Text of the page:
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Description:

ASROC is a three stage, solid fuel rocket comprised of a rocket motor (MK 12), airframe assembly and a torpedo or depth bomb payload. Length was fifteen feet, missile diameter twelve inches, overall diameter with stabilizing fins thirty inches and weight approximately one thousand pounds.

Operation:

ASROC equipped ships located and tracked submarines with sonar. After target acquisition, data fed from the sonar to the fire control computer tracked the submarine course, range and speed and the ASROC was aimed accordingly. Upon firing the weapon, it flew to a pre determined splash point to deliver the torpedo or depth bomb payload. The torpedo payload was slowed for water entry by a parachute device and the torpedo transducer was protected at water entry by a frangible nose cap. The torpedo's motor then activates and the torpedo, which is guided by its own sonar system, homes in on the target and explodes. (Alternatively, if the missile is instead equipped with a depth charge, it merely sinks to a predetermined depth and then explodes.) An ASROC missile can carry either a nuclear or conventional explosive, although the nuclear depth charges were phased out by the 1990s.

 


ASCROC Launchers:

The first ASROC system, using the MK-112 "Matchbox" launcher, was developed in the 1950s and installed in the 1960s. This system was phased out in the 1990s and replaced with a Vertical Launch System and the Vertical Launch ASROC Missle. (See below for details).

 


ASROC History:

Early in the 1950’s the Naval Ordnance Test Station (N.O.T.S.) Pasadena, CA, demonstrated the feasibility of projecting a torpedo with a rocket motor to provide an ASW standoff capability for surface ships. This lead to the development of the Rocket Assisted Torpedo (RAT) which utilized a 5" gun mount barrel and the MK 43 Torpedo for surface ship standoff delivery. This program was carried through shipboard evaluation. In the mid 1950s the Naval Ordnance Laboratory at White Oak, MD conducted a study investigating several methods of delivering missile payloads beyond the range capability of RAT. Subsequently the Naval Oceans Systems Center (NOSC) San Diego and  N.O.T.S proposed an alternate system be developed called ASROC, and the RAT system developed was terminated.

In April of 1956, N.O.T.S. received approval from the Bureau of Ordnance to initiate the development of ASROC and was assigned the role of Technical Director of the weapons system as well design agent of the missile including the adaptation kit, (depth charge less warhead) for the nuclear payload. In August of 1956 CNO (Chief of Naval Operations) promulgated Development Characteristic AS07101-1 which defined the requirement for both a nuclear payload and conventional acoustic homing torpedo delivery capability. The MK 44 Torpedo that was under development at the time was selected as the interim torpedo payload to be eventually replaced by an improved torpedo.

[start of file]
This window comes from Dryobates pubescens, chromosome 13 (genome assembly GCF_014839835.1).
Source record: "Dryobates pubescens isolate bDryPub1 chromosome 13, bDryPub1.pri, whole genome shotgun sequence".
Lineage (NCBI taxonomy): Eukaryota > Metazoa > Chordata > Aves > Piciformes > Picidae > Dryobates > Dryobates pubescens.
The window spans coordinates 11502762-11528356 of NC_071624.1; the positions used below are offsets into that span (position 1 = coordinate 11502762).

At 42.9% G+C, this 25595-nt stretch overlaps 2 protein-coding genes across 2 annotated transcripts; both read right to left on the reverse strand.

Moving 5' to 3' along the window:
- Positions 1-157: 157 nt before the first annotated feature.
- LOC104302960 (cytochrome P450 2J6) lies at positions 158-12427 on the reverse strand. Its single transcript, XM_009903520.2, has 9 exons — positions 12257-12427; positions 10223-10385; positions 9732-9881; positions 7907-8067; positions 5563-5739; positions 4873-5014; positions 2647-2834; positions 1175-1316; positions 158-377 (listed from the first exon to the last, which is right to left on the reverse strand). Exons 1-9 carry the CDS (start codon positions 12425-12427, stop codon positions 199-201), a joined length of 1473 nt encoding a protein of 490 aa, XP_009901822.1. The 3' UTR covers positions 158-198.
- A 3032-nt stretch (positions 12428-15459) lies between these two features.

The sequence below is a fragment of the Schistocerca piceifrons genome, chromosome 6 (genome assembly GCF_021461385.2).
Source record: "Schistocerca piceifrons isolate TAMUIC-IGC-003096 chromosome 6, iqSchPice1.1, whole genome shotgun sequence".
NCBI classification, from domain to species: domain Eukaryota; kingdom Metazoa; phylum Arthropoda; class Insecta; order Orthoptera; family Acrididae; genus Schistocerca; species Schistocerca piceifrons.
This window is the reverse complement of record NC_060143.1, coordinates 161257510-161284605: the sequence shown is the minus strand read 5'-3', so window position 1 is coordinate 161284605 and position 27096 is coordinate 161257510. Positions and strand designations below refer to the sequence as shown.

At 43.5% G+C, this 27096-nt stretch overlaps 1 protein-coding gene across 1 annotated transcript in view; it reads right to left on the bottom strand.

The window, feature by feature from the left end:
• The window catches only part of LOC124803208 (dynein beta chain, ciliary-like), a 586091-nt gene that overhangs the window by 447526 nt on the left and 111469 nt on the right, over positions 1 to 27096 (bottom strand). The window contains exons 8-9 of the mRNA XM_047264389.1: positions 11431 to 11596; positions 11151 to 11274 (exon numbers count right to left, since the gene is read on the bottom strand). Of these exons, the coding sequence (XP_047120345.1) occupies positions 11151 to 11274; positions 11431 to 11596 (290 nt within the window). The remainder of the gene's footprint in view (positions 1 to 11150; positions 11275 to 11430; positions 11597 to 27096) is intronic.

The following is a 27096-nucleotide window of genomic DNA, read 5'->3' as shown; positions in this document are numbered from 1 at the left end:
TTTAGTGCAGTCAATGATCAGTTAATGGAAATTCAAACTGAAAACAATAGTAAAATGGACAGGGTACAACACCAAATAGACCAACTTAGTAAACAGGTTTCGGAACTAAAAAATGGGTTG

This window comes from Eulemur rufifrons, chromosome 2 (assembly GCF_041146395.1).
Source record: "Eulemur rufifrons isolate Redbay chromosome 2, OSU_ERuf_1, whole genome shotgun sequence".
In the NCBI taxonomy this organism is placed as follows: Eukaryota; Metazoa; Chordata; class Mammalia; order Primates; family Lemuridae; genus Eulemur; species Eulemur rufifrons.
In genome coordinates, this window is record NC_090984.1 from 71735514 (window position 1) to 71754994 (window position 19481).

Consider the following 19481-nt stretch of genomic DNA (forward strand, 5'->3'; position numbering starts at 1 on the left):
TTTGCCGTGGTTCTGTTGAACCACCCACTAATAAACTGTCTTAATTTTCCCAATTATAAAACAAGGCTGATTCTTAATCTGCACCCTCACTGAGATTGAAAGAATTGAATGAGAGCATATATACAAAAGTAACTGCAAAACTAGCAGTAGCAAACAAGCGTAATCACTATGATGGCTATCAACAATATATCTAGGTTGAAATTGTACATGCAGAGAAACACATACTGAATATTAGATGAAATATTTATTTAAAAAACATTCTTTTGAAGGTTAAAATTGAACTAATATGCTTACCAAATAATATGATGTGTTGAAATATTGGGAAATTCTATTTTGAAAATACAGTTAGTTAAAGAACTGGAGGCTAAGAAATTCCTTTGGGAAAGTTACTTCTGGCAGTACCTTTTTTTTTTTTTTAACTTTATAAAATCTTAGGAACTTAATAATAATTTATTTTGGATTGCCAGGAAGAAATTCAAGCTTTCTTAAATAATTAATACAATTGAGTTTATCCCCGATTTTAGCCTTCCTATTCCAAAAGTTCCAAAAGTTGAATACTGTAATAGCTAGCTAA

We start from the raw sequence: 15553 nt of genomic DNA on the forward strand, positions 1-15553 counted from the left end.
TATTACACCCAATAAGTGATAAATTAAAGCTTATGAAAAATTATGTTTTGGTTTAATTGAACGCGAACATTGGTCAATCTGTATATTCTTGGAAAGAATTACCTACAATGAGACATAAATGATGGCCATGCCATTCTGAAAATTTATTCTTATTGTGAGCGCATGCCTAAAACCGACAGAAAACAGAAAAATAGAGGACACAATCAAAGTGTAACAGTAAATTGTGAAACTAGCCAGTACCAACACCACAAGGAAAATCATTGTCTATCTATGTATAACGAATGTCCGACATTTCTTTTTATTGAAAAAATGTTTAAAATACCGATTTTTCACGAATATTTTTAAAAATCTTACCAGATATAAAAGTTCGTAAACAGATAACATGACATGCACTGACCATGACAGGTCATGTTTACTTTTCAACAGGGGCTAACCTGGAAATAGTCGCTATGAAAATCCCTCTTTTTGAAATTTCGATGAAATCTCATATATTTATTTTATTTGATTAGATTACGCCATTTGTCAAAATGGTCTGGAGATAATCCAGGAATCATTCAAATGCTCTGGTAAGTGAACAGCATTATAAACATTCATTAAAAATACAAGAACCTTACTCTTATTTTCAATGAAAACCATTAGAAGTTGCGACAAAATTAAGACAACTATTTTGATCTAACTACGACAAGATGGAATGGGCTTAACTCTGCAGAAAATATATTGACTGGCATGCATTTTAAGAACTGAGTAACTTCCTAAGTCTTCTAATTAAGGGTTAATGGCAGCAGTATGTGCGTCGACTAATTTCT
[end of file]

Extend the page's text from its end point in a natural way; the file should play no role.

Minneapolis Honeywell Regulator Company was selected as the prime contractor with Librascope Division of General Precision selected as subcontractor for the fire control group and the Armaments Division of Universal Match Corporation as subcontractor for the launcher group. The Naval Ordnance Plant, York, PA was selected as the development activity for the launcher power drives. The AN/SQS-23 Sonar, under development by Sangamo Electric for the Bureau of Ships was to be integrated into the ASROC system. The Los Alamos Laboratory was selected to develop the nuclear warhead with Sandia Corporation, Albuquerque, NM. Extensive development testing was conducted on the N.O.T.S. ranges at China Lake, Morris Dam and San Clemente Island. The Navy conducted both independent tests and joint tests with the Atomic Energy Commission (AEC) between 1956 and 1959.

In April of 1959 the entire system was brought together and installed on the USS NORFOLK (DL-1). Installation was now complete on a FRAM 1 ship, followed closely by the first of the DDG 2 Class platforms. Installations continued at a rapid rate and the ASROC system population eventually grew to over 200 ships.

In 1961 the adaptation of ASROC to the MK 10 (TEROC) Terrier Guided Missile Launching System was initiated and ASROC with the MK 17 Depth Charge payload obtained acceptance for service use. In 1962 a full scale service test of ASROC with the new MK 17 Depth Charge was successfully conducted and in 1963 the MK 114 Fire Control System, a follow on development to replace the MK 111 Fire Control Group was completed and accepted for service use. The MK 46 Mod 1 Torpedo was added as an ASROC payload in 1966 and by 1967 the evaluation of ASROC with the MK 10 Guided Missile Launching System was completed.

 




In 1975 the MK 116 Mod 0 Fire Control System and the ASSDROC MK 4 Weapon Handling System was accepted for service use on the DD 963 (SPRUANCE) class destroyers. In 1980 THE MK 116 Mod 1 Fire control System was accepted for service use and integration of ASROC into the MK 26 Guided Missile Launching System was completed. The last installation of ASROC was aboard the TICONDEROGA Class  USS THOMAS GATES (CG 51). The ASROC system was phased out of the U.S. Navy in the 1990s in favor of the MK 41 Vertical Launch System and the Vertical ASROC missile.


 



 

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